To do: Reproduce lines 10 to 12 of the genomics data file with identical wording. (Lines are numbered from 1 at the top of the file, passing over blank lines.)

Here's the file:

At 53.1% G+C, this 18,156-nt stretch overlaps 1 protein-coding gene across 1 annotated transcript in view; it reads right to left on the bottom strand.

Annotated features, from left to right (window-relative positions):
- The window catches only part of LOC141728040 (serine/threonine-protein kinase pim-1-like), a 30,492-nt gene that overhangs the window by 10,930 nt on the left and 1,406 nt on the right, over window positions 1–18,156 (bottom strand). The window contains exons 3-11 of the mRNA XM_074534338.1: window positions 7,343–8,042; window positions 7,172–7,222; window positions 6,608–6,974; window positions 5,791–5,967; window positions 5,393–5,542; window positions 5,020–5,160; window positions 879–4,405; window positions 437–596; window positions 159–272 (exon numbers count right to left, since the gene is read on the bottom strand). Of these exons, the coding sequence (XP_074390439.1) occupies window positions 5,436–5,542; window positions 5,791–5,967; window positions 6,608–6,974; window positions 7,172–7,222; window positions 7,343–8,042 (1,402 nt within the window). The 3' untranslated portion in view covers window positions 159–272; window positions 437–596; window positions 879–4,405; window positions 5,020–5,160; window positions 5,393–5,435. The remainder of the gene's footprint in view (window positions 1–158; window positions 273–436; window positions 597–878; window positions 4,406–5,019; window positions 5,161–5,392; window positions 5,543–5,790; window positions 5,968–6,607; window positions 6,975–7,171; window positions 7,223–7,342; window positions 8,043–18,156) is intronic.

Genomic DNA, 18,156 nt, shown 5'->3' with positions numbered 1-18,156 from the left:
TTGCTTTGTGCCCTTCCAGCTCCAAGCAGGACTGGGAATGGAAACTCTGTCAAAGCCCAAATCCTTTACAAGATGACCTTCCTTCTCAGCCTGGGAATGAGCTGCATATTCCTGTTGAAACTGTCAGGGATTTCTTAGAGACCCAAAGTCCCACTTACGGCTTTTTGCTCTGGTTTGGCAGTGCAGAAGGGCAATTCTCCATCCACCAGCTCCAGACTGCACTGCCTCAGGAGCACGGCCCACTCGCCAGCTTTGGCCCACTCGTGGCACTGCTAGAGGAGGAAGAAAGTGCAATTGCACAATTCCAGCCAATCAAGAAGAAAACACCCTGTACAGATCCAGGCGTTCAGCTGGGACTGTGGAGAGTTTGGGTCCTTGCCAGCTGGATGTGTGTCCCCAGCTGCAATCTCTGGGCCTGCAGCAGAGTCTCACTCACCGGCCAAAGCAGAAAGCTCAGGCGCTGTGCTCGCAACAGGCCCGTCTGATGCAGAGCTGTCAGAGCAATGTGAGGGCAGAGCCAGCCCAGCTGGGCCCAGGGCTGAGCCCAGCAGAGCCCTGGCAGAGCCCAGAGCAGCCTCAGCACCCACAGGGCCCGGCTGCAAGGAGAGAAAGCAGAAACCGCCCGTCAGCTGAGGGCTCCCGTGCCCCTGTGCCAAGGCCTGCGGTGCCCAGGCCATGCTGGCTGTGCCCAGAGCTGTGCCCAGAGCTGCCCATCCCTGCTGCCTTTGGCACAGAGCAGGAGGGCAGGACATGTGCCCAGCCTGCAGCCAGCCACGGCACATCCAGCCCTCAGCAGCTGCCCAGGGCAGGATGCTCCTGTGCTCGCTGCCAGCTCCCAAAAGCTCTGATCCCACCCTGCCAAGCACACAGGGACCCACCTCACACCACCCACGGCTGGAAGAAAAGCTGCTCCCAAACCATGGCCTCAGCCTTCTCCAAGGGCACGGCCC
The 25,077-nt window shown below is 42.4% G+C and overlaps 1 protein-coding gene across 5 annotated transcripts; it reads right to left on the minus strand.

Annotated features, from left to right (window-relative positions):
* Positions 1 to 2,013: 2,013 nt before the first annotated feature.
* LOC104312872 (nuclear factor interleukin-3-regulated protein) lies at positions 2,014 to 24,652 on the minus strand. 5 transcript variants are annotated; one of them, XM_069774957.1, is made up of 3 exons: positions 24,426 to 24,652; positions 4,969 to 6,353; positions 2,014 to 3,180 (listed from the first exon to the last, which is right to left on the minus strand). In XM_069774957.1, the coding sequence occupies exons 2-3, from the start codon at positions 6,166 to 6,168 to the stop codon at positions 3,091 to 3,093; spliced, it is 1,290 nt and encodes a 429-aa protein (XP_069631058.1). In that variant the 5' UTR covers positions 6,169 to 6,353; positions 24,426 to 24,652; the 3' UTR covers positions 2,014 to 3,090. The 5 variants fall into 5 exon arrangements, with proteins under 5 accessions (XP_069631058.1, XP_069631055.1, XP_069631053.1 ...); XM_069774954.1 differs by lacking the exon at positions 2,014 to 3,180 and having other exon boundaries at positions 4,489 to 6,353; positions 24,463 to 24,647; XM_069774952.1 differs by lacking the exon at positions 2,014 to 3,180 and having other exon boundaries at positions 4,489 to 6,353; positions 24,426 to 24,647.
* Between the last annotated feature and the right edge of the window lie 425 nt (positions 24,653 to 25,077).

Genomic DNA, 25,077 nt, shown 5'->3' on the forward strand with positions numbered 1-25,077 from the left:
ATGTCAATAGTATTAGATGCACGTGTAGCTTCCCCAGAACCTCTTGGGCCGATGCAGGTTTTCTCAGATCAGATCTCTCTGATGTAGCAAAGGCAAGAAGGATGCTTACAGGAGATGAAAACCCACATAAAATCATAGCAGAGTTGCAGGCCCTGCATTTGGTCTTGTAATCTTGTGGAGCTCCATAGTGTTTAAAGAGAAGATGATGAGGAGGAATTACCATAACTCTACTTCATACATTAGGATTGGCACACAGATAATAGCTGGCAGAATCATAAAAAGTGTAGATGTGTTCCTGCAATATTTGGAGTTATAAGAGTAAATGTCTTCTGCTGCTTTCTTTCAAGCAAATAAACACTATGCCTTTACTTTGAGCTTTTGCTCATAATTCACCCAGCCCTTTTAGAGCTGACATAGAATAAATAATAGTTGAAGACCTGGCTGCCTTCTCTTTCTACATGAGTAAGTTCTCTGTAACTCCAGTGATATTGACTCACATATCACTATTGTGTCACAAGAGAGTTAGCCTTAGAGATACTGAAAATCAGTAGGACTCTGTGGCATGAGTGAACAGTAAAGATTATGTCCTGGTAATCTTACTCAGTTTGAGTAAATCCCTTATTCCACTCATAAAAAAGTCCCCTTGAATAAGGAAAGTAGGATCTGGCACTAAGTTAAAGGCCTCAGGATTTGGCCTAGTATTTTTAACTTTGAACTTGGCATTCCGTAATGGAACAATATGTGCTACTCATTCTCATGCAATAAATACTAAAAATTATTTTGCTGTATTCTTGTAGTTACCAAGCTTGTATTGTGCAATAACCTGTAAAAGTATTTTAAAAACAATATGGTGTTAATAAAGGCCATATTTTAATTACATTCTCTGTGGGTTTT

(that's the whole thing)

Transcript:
* Between the last annotated feature and the right edge of the window lie 425 nt (positions 24,653 to 25,077).

Genomic DNA, 25,077 nt, shown 5'->3' on the forward strand with positions numbered 1-25,077 from the left:
ATGTCAATAGTATTAGATGCACGTGTAGCTTCCCCAGAACCTCTTGGGCCGATGCAGGTTTTCTCAGATCAGATCTCTCTGATGTAGCAAAGGCAAGAAGGATGCTTACAGGAGATGAAAACCCACATAAAATCATAGCAGAGTTGCAGGCCCTGCATTTGGTCTTGTAATCTTGTGGAGCTCCATAGTGTTTAAAGAGAAGATGATGAGGAGGAATTACCATAACTCTACTTCATACATTAGGATTGGCACACAGATAATAGCTGGCAGAATCATAAAAAGTGTAGATGTGTTCCTGCAATATTTGGAGTTATAAGAGTAAATGTCTTCTGCTGCTTTCTTTCAAGCAAATAAACACTATGCCTTTACTTTGAGCTTTTGCTCATAATTCACCCAGCCCTTTTAGAGCTGACATAGAATAAATAATAGTTGAAGACCTGGCTGCCTTCTCTTTCTACATGAGTAAGTTCTCTGTAACTCCAGTGATATTGACTCACATATCACTATTGTGTCACAAGAGAGTTAGCCTTAGAGATACTGAAAATCAGTAGGACTCTGTGGCATGAGTGAACAGTAAAGATTATGTCCTGGTAATCTTACTCAGTTTGAGTAAATCCCTTATTCCACTCATAAAAAAGTCCCCTTGAATAAGGAAAGTAGGATCTGGCACTAAGTTAAAGGCCTCAGGATTTGGCCTAGTATTTTTAACTTTGAACTTGGCATTCCGTAATGGAACAATATGTGCTACTCATTCTCATGCAATAAATACTAAAAATTATTTTGCTGTATTCTTGTAGTTACCAAGCTTGTATTGTGCAATAACCTGTAAAAGTATTTTAAAAACAATATGGTGTTAATAAAGGCCATATTTTAATTACATTCTCTGTGGGTTTT